4. Solving the Workspace

We use the movement locus of the centre point on the upper platform to express workspaces of the upper platform. For solving the workspace, the numerical method and analytical method are combined. Taking Motor I as an example, with the upper platform rotating by an angle °, calculate the lengths and of Branch Chains 1 and 2, respectively, at a given angle and evaluate whether or not and are between the shortest and longest ranges of allowed branch chains. If they are within an attainable range, Branch Chains 1 and 2 with lengths and , respectively, may form a position of the upper platform. By continuously changing the angle ° and evaluating the results, diverse positions for the upper platform can be obtained, corresponding to the workspace of the upper platform when Motor I runs. Similarly, the workspace for Motor II can be obtained. For solving the workspace when Motors I and II work jointly, first, the working space for each motor running solely must be obtained. Then, the two working spaces are aggregated.

4.1. Structure Constraints of the Branch Chain

The structural model of a branch chain is shown in Figure 4.

Figure 4: Structural model of the individual branch chain.

Its overall length is (hereafter referred to as the rod length), solid length of the upper spring is , solid length of the lower spring is , length of the guide frame is , and distance between the top of the guide frame and the upper platform is . Distance between the U-shaped connector and the lower platform is , length of the screw rod is , and width of the slider block is . At the initial position, the length between the centre of the slider block and the lower edge of the guide frame is , distance between the lower edge of the guide frame and the upper edge of the U-shaped connector is , and is the thickness of the guide frame.

4.2. Limit Angles of the Upper Platform for Solving the Workspace

In our research, a workspace computational model is established using the workspace of the centre point on the upper platform as the robot’s workspace; the dorsiflexion/plantar flexion motion is taken as an example to explain limit angles of the upper platform for solving the workspace. (1)When Branch Chain I determines the motion, the maximum and minimum angles meet the following conditions: (2)When Branch Chain II determines the motion, the maximum and minimum angles meet the following conditions:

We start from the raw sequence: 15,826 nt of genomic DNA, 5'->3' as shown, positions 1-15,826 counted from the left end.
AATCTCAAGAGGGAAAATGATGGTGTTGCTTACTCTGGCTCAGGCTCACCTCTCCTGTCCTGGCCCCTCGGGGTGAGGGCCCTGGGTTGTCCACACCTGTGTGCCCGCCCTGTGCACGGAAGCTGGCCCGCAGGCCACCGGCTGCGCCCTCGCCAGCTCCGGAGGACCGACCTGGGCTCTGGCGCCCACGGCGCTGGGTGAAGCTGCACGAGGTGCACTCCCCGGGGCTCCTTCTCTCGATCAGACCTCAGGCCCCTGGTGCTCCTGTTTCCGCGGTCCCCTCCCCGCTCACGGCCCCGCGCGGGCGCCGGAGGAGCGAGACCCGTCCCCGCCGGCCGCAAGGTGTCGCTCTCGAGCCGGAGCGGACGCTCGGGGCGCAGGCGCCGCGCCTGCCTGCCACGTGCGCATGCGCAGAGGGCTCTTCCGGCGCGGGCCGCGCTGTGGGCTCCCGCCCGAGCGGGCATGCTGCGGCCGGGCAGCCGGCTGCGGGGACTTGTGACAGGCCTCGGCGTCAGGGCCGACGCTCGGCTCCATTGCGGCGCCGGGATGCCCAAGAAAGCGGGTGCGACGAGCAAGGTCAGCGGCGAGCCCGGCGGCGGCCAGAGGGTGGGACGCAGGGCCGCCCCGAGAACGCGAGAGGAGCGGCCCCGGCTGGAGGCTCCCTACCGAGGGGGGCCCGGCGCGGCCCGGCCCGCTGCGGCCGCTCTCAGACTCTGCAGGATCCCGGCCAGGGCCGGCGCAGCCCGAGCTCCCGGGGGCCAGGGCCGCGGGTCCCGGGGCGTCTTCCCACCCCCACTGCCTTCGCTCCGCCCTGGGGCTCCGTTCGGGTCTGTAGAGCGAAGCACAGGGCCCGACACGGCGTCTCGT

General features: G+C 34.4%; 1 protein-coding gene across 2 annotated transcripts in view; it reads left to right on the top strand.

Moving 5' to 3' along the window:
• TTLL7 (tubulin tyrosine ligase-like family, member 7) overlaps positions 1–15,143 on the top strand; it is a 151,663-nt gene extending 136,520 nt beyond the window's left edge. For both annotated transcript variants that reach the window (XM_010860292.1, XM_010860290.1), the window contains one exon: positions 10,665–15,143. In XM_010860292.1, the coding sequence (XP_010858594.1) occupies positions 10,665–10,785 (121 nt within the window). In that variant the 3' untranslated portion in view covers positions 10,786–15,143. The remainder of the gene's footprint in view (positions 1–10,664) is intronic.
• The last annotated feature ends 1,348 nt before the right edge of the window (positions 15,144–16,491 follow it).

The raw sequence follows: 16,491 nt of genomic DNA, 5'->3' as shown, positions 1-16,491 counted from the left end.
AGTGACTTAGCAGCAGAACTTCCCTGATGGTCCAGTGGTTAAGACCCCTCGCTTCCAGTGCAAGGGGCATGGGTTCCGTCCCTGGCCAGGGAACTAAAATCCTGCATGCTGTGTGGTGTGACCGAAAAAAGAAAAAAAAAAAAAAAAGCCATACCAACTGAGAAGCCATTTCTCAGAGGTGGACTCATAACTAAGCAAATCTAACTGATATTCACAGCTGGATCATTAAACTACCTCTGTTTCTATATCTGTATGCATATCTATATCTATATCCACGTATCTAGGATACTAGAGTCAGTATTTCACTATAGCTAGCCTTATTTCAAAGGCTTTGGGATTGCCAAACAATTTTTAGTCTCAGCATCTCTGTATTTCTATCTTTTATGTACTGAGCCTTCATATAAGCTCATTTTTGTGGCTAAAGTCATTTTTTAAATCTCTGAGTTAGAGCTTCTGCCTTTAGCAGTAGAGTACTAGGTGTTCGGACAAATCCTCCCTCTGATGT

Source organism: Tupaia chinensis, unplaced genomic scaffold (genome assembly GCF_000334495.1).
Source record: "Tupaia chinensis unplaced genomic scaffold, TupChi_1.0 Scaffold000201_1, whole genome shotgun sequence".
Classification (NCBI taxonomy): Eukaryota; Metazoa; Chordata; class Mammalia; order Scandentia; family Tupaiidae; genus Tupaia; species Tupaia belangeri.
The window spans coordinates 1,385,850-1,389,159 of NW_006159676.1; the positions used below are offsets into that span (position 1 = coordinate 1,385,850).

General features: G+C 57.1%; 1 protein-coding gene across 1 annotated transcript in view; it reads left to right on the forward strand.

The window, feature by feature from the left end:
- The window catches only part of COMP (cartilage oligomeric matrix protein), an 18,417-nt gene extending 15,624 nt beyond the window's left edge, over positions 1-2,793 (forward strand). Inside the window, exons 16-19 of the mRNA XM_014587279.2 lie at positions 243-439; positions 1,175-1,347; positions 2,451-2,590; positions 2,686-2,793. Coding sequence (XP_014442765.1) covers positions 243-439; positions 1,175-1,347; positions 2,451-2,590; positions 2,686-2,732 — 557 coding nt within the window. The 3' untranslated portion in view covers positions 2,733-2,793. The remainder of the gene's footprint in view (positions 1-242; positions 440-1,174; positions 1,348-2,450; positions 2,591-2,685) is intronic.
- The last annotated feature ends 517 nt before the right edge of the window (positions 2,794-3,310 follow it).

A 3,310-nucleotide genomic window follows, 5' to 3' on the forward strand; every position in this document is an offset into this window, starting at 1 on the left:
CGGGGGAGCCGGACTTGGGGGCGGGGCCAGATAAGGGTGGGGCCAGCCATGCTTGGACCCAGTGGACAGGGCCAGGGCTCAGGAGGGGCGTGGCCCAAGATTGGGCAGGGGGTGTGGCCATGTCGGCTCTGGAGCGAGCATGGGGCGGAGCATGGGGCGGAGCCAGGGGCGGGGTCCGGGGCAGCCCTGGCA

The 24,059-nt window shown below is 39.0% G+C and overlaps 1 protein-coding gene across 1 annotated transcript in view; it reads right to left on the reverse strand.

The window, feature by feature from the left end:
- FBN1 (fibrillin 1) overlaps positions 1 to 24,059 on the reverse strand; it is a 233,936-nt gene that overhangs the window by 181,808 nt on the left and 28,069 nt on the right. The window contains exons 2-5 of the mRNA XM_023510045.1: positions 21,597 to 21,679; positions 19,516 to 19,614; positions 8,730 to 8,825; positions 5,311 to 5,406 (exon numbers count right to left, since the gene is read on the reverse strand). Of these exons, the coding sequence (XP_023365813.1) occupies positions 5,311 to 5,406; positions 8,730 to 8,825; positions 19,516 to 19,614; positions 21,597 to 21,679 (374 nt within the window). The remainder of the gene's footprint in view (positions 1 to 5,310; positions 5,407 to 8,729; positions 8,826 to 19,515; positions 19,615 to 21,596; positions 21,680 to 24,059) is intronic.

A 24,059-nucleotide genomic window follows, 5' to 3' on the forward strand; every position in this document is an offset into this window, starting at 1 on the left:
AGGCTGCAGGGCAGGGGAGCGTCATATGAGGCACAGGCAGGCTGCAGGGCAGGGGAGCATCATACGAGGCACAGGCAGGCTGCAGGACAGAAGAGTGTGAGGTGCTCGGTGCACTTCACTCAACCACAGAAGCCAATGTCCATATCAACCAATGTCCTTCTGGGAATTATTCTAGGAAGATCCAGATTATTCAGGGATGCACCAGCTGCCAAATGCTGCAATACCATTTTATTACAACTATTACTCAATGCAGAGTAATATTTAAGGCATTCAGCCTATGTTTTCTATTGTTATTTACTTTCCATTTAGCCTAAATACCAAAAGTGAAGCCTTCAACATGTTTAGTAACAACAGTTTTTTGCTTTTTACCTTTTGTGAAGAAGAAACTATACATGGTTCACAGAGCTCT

The minimum rotation angles are calculated by equations (6) and (8), and the maximum rotation angles are calculated by equations (7) and (9). For the calculation results, the absolute value of the minimum or the maximum angle is a limit angle of the upper platform for the dorsiflexion/plantar flexion motion.

4.3. Calculation Examples and Discussion

Based on the above analysis, a solving system for the workspace is established. Let , , , , , , , , , , , , and . In the dorsiflexion/plantar flexion motion, ° and °, and in the varus/valgus motion, ° and °. We study the changes of ankle posture in rehabilitation motion.

Take adult males in China as an example: according to the National Report on Nutrition and Chronic Diseases of Chinese Residents and New National Standard of Human Dimensions of Chinese Adults, the adult male has a thigh length of 465 mm, a shank length of 369 mm, and a medial malleolus height of 112 mm [29, 30]. Based on the human dimensions of Chinese adults, establish a posture model of ankle joint rehabilitation motion as shown in Figure 5 and make simulation analysis in SOLIDWORKS.

Figure 5: A posture model of ankle joint rehabilitation motion: (1) body, (2) hip joint, (3) thigh, (4) knee joint, (5) shank, (6) ankle joint, (7) foot, (8) upper platform, and (9) ball pin structure.

In Figure 5, the dimensions are a thigh length of  mm, a shank length of  mm, a medial malleolus height of  mm, and ball pin structure height  mm.